I better watch out, or I’ll draw fire from Clay Shirky soon. But much of the debate over the semantic web clears my head by quite a distance – I’m more interested in what works and why. I just got off the phone with the GlobalSpec team -Jeffrey Killeen, Chairman & CEO, and John Schneiter, President. It seems to me that GlobalSpec is one of those innovations in search that works – at least for its intended audience – by adding context, organization, and tagging to a limited dataset. Sounds semantic to me.
GlobalSpec is a domain specific (or vertical) search engine. It got its start eight years ago as a classic IT play – take all the catalog-based information about engineering parts – sensors, transducers, etc. – and roll it into a huge, cross-referenced database, which you then distribute over the web. Make money by connecting customers to parts suppliers. Simple.
Over the years GlobalSpec has evolved into a robust community of a million or so engineering types who use it to find and spec parts. That alone is pretty cool (I mean, a million engineers!). But the coolest stuff was just launched: They call it “The Engineering Web” and it’s a domain-specific crawl of the web for engineering information. And not only have they crawled the web (about 100K engineering related sites, so far), they’ve also surfaced invisible web databases not found in mainstream search engines – patent and standards sites, for example, which are walled off by registration and business considerations. Anyone can use the service – it’s not limited to registered users. In essence, GlobalSpec has built a portal that drives traffic and intent through their original database business, in the process building an intelligent island of engineering information that lives in the public sphere. Of course this means they can add AdWord-like functionality, which of course they are working on.
My thought: If only cars.com was this cool.
OK, you don’t usually spend a lot of time comparing accelerometer specifications, so why should you care? Well, GlobalSpec points the way toward the creation of hundreds of powerful vertical search engines, engines which, because they are limited in domain and exclusive by nature, can in fact offer extremely cool tools to find exactly what you want. (This idea is of course not new, nor mine, but still…) They also will create important data mines of user behavior – GlobalSpec has the parametric details of every search ever made against every product in its database – which is a goldmine for companies who are trying to fathom what the market wants. Think about that for a minute…let it sink it. Yup, Battelle’s on his Database of Intentions horse again.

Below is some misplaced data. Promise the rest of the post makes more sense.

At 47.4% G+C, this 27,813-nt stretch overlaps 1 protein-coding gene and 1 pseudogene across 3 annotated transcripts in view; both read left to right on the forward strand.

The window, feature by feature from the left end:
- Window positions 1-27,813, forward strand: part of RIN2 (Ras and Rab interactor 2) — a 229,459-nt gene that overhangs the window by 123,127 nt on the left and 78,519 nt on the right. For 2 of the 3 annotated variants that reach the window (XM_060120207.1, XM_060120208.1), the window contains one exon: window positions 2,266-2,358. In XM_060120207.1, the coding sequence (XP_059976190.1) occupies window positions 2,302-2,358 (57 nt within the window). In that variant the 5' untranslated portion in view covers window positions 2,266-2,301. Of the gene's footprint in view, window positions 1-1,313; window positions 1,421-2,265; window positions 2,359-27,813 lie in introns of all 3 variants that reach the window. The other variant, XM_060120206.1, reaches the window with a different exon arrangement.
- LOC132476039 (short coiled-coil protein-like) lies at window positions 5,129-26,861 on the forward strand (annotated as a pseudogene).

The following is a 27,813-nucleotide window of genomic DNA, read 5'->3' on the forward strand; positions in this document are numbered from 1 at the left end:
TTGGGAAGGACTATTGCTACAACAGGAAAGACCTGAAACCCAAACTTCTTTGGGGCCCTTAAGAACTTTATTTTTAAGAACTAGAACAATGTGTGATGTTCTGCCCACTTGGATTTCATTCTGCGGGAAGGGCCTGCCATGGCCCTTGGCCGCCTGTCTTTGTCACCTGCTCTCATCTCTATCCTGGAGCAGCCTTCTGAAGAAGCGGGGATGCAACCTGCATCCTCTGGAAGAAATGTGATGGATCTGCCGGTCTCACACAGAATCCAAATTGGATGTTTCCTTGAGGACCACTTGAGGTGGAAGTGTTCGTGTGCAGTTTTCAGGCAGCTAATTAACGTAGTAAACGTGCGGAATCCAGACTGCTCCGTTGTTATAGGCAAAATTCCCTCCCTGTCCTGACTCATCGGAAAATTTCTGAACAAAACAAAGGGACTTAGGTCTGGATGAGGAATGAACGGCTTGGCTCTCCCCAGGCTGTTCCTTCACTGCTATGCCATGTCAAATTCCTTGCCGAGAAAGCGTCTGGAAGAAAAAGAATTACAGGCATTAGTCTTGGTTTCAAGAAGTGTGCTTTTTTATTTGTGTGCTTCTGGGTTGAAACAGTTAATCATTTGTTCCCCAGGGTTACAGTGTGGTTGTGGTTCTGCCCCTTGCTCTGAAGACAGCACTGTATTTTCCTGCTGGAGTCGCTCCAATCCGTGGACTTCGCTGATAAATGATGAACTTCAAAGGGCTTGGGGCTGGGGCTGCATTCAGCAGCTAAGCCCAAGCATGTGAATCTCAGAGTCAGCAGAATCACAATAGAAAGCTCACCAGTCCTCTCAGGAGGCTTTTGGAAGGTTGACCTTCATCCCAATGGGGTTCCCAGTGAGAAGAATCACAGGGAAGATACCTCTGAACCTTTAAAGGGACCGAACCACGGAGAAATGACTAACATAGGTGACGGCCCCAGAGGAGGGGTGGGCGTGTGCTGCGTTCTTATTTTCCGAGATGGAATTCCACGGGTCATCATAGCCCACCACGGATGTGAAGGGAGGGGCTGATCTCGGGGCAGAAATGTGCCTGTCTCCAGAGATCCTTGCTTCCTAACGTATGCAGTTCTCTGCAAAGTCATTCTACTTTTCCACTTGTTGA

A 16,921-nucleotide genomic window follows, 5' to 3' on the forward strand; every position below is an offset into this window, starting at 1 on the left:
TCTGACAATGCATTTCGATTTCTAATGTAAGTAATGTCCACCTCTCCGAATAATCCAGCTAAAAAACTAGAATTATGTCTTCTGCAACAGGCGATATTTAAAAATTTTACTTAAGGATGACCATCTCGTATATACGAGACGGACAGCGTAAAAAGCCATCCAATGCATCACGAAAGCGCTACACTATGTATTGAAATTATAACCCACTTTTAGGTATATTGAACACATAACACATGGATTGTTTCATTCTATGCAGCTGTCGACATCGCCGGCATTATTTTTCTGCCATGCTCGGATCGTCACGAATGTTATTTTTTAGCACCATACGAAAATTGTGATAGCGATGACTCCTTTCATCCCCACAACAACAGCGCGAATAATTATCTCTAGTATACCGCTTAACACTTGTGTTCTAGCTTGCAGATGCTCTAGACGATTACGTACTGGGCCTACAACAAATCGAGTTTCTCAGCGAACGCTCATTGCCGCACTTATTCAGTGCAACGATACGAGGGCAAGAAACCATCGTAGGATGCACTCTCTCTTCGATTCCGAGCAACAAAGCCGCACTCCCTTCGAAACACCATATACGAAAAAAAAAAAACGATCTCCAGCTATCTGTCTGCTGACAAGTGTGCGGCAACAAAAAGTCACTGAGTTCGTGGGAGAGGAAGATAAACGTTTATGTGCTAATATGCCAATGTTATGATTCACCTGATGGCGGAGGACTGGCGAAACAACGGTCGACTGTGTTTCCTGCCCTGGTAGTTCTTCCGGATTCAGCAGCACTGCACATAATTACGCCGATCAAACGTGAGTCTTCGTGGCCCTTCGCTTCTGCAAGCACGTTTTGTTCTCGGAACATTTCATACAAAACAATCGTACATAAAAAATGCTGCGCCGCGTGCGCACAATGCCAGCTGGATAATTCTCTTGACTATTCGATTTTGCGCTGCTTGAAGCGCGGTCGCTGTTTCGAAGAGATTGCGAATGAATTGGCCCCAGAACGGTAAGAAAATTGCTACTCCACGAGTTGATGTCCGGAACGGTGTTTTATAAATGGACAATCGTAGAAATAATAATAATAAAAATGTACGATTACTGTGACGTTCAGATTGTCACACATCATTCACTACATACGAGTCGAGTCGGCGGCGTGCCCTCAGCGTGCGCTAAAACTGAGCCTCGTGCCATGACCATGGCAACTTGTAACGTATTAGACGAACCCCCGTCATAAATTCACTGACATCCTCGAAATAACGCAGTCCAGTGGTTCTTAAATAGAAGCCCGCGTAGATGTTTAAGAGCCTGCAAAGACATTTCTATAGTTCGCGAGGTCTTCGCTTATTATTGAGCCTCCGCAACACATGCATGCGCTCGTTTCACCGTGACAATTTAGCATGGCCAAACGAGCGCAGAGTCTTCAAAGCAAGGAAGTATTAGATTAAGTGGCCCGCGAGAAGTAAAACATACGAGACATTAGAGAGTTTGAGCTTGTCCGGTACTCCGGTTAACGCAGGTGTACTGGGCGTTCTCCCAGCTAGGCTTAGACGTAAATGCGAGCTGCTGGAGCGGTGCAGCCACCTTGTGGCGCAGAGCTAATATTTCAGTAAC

I wish for the day when there’s a GlobalSpec for every imaginable domain, and a meta search engine which intelligently crawls those verticals…but I’m getting ahead of myself.
Here’s why GlobalSpec points to some exciting developments in search. Because of its limited domain, GlobalSpec can use relatively simple keyword-based algorithms to surface lists of ideas or terms related to your search. This allows you to refine your search in ways that simply don’t scale in the Googleverse. These related ideas are inferred from the results of your initial query. For example, if you search on “aerodynamics“, you will get “aircraft , Flight Mechanics, Helicopter Aerodynamics, computational fluid dynamics and Theoretical Aerodynamics” as related searches.
It’s clustering without the crappy results. This stuff really only works when you are living in a gated community of sorts – out on the big bad web, there are simply too many false positives. (I’d also point out that domain specific vertical search engines in more consumer/commercial domains – such as cars.com or Expedia – are further polluted by the commercial interests of the industry they serve. They could learn a lot from the GlobalSpec approach.)
The GlobalSpec guys outlined a useful trio of attributes shared by domain-specific search engines like GlobalSpec. First is organization. This is the basic premise of domain specific engines – through organization comes efficient search. Schneiter calls his engine “parametric” – everything in the index is organized against the standards and parameters of the engineering field, making “parametric search” a reality. Second is context. Domains engines are by definition contextual, but GlobalSpec has a drop down menu next to its search box that allows you to contextualize the search even more, across a bunch of subdomains like Products & Manufacturing, Company Name, Application Notes (engineers care about this), Suppliers, and Standards. And third is access. Vertical search products, by their exclusive nature, can provide domain-specific access to the invisible web, in fact, they can enable commercial transactions that otherwise would be impossible (as GlobalSpec does, see here – at the bottom is the option to purchase an engineering standard from a company with a deep database of standards, a database which cannot be accessed via mainstream search engines). To that end, I’d argue that a fourth attribute of vertical search engines is commerce – these engines enable serious, highly efficient closed loop markets.
Come to think of it, Topix feels a lot like GlobalSpec, but for local news/advertising instead of engineering. And so on…
FWIW, GlobalSpec is backed by Warburg Pincus, and will be profitable this year. The company will not reveal revenues but say they are in a “scale position.” Worth watching….